What Your Child Will Learn in High School Biology
Science literacy is vital for all citizens as science connects to virtually every aspect of our modern lives. From making decisions on personal matters to engaging confidently in global policy discussions, our understanding of scientific knowledge and where that knowledge originates is fundamental. Research on student learning in science continues to emphasize that students should engage actively in science over multiple years in school. Science learning cannot focus only to the content or the processes of science but must emphasize the interrelationship among three key dimensions of science. The Framework for K–12 Science Education, published in 2011 by the National Research Council of the National Academies, defines these three key dimensions as:
- Scientific and engineering practices. Scientists engage in a variety of practices such as asking questions, planning and carrying out investigations, and engaging in argument from evidence. It is through these scientific and engineering practices that scientific knowledge among scientists is built. Importantly, it is through participation in these science practices that students in all grade levels build a deeper understanding of science content.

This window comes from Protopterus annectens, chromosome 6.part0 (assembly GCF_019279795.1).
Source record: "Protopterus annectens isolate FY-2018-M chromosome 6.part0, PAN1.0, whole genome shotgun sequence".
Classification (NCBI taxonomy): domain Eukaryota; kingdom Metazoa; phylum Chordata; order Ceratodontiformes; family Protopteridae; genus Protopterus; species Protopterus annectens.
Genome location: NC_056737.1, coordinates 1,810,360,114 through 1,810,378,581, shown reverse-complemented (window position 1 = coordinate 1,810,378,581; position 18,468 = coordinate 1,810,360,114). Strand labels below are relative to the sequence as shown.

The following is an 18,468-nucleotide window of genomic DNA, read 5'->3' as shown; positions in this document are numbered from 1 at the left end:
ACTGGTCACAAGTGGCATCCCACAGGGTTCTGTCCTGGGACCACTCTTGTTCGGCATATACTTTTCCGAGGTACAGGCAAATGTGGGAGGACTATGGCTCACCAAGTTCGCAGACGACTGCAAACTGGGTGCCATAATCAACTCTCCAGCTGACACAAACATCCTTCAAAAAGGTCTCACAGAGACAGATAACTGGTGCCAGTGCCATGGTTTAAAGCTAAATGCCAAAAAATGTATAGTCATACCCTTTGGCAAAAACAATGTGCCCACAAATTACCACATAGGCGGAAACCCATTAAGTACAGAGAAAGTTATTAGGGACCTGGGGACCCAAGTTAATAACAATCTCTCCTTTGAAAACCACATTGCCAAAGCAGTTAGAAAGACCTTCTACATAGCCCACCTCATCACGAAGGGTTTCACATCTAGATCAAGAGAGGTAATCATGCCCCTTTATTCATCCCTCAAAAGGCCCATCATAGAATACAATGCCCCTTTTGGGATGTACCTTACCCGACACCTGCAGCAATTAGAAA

- Crosscutting concepts. Science knowledge is not a collection of discrete or unrelated facts. Conversely, our understanding of the natural world can be organized within several big ideas such as “cause and effect” or “patterns.” The seven crosscutting concepts defined within the Framework for K–12 Science Education, provide a conceptual organization for students’ developing understanding of their natural world.
- Disciplinary core ideas. The core ideas of science define the content of the scientific disciplines. Whether in the life, physical or earth and space sciences, students’ knowledge of the core content of science should deepen over time. Their level of understanding hinges on their opportunities to engage in meaningful learning experiences that encourage the application of their understanding.
Importantly, the three dimensions of science should never be taught in isolation. Instead, they should be regularly integrated throughout instruction and assessment. Science is a body of knowledge, a way of thinking, and a way of constructing an understanding of our natural world. Science literacy is achieved by helping students make sense of their world.